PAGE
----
MADISON — The concept of 'due process' is coming up frequently as the impeachment inquiry unfolds for President Donald J. Trump. Essentially, the definition of due process is to be treated fairly within the judicial system.
Throughout the inquiry, Republicans have been claiming that the President is not being afforded the same due process protections as the two other presidents who have faced impeachment. Republican Congressman Bryan Steil opposes the impeachment inquiry into President Trump, recently tweeting his objections.
Today’s resolution does not provide the president with due process protections that were afforded to both President Clinton and President Nixon. Instead of obsessing over impeachment, let’s focus on the issues facing the American people.— Bryan Steil (@RepBryanSteil) October 31, 2019
President Clinton was impeached by the House of Representatives in 1998 but acquitted in the Senate. President Richard Nixon resigned before an impeachment vote in August of 1974.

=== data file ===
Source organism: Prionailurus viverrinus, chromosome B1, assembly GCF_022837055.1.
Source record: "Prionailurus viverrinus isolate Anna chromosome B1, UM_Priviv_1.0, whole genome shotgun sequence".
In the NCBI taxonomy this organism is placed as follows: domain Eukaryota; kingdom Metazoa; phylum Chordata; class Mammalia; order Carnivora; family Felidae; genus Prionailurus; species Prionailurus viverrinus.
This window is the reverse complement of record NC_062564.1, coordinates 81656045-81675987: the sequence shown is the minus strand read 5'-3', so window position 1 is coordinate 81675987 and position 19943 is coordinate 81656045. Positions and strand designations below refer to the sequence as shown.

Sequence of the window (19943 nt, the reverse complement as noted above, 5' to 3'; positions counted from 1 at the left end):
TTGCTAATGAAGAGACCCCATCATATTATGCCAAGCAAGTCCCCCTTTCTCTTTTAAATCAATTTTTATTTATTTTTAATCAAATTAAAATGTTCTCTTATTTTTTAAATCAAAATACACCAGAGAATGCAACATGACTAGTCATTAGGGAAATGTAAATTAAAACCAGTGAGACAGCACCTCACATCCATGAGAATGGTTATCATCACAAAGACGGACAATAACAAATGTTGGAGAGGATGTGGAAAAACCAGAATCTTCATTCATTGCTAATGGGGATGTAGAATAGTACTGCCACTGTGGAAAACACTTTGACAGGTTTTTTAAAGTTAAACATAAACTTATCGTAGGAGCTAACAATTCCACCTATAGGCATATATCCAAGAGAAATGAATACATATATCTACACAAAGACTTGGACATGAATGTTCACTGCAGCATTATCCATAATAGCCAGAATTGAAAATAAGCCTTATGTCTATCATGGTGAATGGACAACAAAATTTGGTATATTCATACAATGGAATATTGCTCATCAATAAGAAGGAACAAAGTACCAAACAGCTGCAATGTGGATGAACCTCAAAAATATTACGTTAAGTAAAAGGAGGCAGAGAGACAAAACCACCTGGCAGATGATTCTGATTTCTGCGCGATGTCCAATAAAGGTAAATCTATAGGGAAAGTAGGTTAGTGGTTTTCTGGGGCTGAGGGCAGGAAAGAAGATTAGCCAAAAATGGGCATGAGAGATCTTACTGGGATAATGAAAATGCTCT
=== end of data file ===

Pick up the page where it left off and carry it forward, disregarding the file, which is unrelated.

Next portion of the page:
Let's compare the due process protections:
The House Intelligence Committee is meeting behind closed doors to see if there's ground for articles of impeachment against President Trump. During President Bill Clinton's impeachment case, there was an independent counsel and grand jury investigation. President Richard Nixon was investigated by the Senate Watergate committee.
We consulted with an expert with knowledge of the general impeachment process.
"Clinton and Nixon were not given any ability to participate in those hearings," said Erick Litke with PolitiFact Wisconsin. "There really is nothing on the investigative side that Trump is missing that Nixon or Clinton had," he said.
However, there is one difference for Trump.
Both Clinton and Nixon did have due process during the public hearings phase of the proceedings. Trump does as well but PolitiFact Wisconsin says that there's one caveat.
Trump's due process protections - meaning his ability to question witnesses - can be taken away if he is deemed uncooperative.
"Now experts say this is unique to Trump," said Litke. This was not something that was present for the Clinton/Nixon investigations but it's also not a right that is inherently taken away," he said.
PolitiFact Wisconsin rates this claim -- Mostly False.